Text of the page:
Author Topic: Need Help Spec-ing Robot Arm  (Read 4769 times)

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Offline awilsonTopic starter

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Need Help Spec-ing Robot Arm
« on: February 18, 2007, 09:54:06 PM »
I need a robotic arm capable of picking up a part weighing less than 16oz. from a tray no bigger then a sheet of paper (8.5” x 11”).  The arm will need to move the part through a plane on the opposite side of the tray, but no farther from the base.  Estimating here, but I don’t believe the arm will ever need to fully extend. 

Time is more critical then price (to a degree), so I thought my best bet would be to purchase a higher quality robotic arm kit.  This way the robot can be constructed faster and the learning curve for programming “should” be less.

My question to anyone gracious enough to check is, do you think the CrustCrawler SG6-UT would be suitable?

From what I can gather, the lifting capacity should be adequate and the reach is there.

Please advise if there is something I am overlooking.  If you need more information from me in order to form an opinion, please reply as I will do the same.


First time robot builder (assembler)

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Re: Need Help Spec-ing Robot Arm
« Reply #1 on: February 19, 2007, 09:51:50 AM »
Some calculations to show the crustcrawler arm cant do what you want . . .

The crustcrawler robot arm base servo can lift 343 inch ounces.

Looking at the arm, based on given weight and length, and an estimated center of mass at 1/2 distance (probably more), it would require at least
2.34 lbs * 16 oz/lbs * (17.2"/2) = 321 inch ounces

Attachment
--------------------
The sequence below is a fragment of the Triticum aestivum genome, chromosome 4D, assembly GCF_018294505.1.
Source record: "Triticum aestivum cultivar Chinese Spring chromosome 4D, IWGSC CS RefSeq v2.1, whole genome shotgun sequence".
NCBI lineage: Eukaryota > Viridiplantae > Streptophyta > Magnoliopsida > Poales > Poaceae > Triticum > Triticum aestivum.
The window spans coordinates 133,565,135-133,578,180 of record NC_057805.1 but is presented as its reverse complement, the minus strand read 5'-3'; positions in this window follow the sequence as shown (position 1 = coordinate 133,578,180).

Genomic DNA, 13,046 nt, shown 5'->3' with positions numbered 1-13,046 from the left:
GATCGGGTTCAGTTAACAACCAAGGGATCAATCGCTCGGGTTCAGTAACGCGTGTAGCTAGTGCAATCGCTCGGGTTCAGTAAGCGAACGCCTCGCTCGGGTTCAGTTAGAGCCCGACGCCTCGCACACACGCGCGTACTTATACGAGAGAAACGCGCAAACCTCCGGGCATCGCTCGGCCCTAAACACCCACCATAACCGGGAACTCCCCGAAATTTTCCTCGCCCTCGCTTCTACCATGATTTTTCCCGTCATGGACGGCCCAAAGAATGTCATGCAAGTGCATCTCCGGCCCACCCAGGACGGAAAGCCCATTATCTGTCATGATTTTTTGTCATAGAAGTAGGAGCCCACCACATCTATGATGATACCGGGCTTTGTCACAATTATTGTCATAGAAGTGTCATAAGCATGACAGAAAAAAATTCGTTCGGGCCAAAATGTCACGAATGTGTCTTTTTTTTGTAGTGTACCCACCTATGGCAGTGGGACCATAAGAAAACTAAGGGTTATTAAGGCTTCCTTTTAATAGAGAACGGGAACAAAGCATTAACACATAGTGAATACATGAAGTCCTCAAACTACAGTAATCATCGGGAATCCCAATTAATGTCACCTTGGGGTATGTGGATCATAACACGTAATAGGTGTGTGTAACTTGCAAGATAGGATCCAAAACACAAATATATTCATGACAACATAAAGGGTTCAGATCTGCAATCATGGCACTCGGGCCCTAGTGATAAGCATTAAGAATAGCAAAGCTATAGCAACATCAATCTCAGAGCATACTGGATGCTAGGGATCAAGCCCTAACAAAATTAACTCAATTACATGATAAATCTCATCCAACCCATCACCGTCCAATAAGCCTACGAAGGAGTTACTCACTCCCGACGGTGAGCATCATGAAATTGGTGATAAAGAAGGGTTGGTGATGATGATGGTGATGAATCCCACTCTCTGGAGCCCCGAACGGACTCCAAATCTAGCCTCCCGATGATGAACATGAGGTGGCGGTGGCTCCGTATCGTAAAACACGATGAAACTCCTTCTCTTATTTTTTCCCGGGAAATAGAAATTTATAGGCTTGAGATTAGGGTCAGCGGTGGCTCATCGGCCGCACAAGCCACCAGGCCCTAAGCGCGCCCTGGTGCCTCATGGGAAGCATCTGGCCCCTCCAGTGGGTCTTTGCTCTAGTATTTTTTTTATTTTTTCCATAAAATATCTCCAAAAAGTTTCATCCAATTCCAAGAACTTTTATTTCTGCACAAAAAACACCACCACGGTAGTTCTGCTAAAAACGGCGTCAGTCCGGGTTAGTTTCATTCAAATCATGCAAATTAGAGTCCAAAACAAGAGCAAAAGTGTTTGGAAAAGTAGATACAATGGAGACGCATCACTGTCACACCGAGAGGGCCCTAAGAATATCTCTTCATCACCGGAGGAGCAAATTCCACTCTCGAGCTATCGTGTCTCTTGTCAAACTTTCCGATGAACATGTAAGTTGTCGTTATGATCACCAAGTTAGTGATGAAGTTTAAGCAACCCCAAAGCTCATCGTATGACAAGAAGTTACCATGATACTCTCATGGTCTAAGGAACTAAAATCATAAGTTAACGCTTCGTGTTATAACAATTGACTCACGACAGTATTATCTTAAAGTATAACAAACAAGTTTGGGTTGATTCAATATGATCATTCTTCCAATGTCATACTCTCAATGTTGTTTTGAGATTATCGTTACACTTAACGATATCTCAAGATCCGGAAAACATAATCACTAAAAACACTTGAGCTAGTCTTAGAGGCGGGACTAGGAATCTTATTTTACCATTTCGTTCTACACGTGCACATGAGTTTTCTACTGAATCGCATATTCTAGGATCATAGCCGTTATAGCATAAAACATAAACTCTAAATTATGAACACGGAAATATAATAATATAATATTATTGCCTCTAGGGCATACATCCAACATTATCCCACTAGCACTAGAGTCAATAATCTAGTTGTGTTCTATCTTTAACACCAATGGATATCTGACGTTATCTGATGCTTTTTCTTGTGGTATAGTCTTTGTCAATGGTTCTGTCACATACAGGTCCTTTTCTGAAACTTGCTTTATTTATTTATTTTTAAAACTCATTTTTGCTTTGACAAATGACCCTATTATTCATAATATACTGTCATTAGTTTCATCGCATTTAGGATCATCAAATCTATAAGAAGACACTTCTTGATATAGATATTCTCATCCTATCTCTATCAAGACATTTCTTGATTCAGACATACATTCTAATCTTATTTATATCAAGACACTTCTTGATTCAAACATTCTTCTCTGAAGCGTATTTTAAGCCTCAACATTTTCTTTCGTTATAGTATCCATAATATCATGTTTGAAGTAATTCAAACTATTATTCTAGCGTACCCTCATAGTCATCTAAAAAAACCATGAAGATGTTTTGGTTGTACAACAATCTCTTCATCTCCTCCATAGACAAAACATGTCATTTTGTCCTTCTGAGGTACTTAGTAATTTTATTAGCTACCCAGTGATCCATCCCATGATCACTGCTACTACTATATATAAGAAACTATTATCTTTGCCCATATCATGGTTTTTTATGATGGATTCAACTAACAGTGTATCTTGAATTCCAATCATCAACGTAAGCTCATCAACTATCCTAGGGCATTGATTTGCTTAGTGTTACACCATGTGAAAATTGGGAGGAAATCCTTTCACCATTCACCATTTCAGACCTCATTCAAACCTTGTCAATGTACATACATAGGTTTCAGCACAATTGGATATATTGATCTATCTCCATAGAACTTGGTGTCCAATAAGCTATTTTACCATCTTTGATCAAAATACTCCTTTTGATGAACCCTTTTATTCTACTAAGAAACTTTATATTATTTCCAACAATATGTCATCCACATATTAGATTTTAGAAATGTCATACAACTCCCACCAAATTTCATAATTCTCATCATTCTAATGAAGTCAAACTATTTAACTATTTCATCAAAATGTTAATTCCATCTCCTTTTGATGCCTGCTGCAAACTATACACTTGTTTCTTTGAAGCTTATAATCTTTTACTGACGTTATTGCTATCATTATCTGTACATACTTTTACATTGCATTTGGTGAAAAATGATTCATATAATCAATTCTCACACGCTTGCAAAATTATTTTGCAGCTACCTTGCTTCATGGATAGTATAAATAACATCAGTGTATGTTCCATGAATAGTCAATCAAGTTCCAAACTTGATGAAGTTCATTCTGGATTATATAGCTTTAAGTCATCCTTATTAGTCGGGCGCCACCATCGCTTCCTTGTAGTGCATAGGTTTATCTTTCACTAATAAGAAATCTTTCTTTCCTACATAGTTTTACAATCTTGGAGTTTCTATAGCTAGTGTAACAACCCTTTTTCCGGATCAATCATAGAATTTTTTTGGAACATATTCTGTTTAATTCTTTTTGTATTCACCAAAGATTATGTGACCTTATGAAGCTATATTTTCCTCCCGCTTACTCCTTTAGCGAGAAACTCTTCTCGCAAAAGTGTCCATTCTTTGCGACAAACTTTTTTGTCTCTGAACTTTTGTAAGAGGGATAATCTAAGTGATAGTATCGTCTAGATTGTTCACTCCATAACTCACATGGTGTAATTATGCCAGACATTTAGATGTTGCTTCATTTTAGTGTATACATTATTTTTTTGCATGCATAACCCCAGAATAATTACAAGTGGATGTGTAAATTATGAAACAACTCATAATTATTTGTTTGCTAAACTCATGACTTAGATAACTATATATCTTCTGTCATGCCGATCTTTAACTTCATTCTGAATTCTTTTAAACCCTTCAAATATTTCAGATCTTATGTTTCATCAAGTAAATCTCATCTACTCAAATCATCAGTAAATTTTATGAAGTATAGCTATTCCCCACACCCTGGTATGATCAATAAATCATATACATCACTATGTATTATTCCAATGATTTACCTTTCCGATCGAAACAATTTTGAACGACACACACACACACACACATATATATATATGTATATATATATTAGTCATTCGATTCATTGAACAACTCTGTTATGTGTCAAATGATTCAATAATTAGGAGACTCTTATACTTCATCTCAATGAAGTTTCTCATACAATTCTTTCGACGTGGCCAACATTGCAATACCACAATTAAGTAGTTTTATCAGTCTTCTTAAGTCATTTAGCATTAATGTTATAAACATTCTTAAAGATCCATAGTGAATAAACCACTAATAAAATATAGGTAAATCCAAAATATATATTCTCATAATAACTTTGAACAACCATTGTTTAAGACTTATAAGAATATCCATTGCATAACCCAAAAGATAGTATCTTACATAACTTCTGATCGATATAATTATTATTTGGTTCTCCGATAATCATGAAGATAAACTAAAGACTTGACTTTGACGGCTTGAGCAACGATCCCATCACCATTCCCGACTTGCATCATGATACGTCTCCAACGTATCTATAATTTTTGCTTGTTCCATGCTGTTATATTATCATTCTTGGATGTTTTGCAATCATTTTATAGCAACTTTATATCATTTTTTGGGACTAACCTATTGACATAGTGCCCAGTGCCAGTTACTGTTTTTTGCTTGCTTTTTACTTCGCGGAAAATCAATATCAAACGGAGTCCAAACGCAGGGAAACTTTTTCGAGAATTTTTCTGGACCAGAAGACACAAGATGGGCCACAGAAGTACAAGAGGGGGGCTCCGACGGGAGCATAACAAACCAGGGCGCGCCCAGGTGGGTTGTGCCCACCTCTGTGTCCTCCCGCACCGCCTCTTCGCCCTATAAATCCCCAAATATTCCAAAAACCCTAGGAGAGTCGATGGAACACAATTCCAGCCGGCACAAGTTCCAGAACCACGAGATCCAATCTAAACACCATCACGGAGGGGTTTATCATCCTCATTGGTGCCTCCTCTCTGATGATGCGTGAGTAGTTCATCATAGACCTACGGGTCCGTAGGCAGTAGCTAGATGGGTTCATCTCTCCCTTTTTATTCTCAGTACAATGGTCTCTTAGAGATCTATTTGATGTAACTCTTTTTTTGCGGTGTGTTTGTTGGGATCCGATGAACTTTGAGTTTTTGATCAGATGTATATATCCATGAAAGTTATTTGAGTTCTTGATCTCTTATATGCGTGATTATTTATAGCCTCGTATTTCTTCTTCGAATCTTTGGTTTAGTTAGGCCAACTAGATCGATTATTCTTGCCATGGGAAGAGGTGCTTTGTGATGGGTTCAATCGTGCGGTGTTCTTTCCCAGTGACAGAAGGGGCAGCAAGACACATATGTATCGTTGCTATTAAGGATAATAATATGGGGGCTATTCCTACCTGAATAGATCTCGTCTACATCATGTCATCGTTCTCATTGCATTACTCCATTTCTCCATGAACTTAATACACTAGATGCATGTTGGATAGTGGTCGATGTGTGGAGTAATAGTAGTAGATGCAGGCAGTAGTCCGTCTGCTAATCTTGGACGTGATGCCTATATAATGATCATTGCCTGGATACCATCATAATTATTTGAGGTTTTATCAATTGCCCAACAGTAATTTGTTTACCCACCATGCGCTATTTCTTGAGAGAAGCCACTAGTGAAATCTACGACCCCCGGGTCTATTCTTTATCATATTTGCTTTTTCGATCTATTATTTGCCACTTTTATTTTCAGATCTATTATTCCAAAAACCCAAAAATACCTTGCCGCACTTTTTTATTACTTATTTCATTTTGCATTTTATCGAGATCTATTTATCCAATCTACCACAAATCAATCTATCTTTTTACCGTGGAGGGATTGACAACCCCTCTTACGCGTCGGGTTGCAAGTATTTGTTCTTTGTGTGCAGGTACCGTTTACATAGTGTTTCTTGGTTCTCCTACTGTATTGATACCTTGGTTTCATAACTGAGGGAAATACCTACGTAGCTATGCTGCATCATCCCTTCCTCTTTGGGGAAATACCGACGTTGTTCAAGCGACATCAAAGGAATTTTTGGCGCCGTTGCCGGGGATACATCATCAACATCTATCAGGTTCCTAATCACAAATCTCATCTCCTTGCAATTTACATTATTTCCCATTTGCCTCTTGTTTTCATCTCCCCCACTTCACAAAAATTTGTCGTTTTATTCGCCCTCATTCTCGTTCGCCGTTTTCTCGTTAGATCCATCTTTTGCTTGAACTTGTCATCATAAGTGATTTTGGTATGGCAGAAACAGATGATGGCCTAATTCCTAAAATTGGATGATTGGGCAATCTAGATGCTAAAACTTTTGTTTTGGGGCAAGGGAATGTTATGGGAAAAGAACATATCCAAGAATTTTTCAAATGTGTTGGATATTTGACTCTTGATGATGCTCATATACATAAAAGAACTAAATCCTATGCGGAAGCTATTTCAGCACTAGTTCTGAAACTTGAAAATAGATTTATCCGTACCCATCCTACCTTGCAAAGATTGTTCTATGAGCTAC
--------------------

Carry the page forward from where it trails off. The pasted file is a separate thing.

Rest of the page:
just to lift its own weight . . .

So at full arm extension, the arm can lift and additional 343 in-oz - 321 in-oz = 22 inch ounces.

Now if you put a 16 oz item on the end of the arm, that would require 16 oz * 17.2 inches = 275.2 inch ounces.
Thats ~250 in-oz more than the arm could ever handle!!!

So the reason why their robot arm claims to lift so much is that the rating is NOT at full extension ("max lift capability" just means how much it can lift, not at what distance). If the robot arm was retracted half way, the torque required would also be halved (since the distance is half). Theoritically, the arm can lift its maximum amount when it is completely vertical because the moment arm distance is near zero.

Depending on motions that you require, an X-Y table robot arm might be more suitable for you.

Offline awilsonTopic starter

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Re: Need Help Spec-ing Robot Arm
« Reply #2 on: February 19, 2007, 07:02:52 PM »
I can get away with changing the requirements to lift a max of 3oz.  But I still need a robot to do this.  Can you think of any other easy to use (quick startup) robot kits that could handle this beside the crustcrawler and the lynx.

Thanks for the reply


P.S.  Sorry, I did post in a couple of places.  As a newcomer I didn't want to anger anybody for posting a question in a unrelated area. 


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